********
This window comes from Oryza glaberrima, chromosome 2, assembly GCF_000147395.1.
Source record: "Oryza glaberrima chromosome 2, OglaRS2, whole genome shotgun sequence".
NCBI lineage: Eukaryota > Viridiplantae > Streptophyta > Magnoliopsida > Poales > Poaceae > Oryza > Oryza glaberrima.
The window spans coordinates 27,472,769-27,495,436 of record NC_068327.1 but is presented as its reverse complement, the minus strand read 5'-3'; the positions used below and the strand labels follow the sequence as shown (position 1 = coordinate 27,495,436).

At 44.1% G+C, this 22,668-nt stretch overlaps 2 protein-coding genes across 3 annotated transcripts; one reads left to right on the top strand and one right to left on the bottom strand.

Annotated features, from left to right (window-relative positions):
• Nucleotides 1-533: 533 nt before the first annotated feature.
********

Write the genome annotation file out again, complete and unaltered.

This window comes from Oryza glaberrima, chromosome 2, assembly GCF_000147395.1.
Source record: "Oryza glaberrima chromosome 2, OglaRS2, whole genome shotgun sequence".
NCBI lineage: Eukaryota > Viridiplantae > Streptophyta > Magnoliopsida > Poales > Poaceae > Oryza > Oryza glaberrima.
The window spans coordinates 27,472,769-27,495,436 of record NC_068327.1 but is presented as its reverse complement, the minus strand read 5'-3'; the positions used below and the strand labels follow the sequence as shown (position 1 = coordinate 27,495,436).

At 44.1% G+C, this 22,668-nt stretch overlaps 2 protein-coding genes across 3 annotated transcripts; one reads left to right on the top strand and one right to left on the bottom strand.

Annotated features, from left to right (window-relative positions):
• Nucleotides 1-533: 533 nt before the first annotated feature.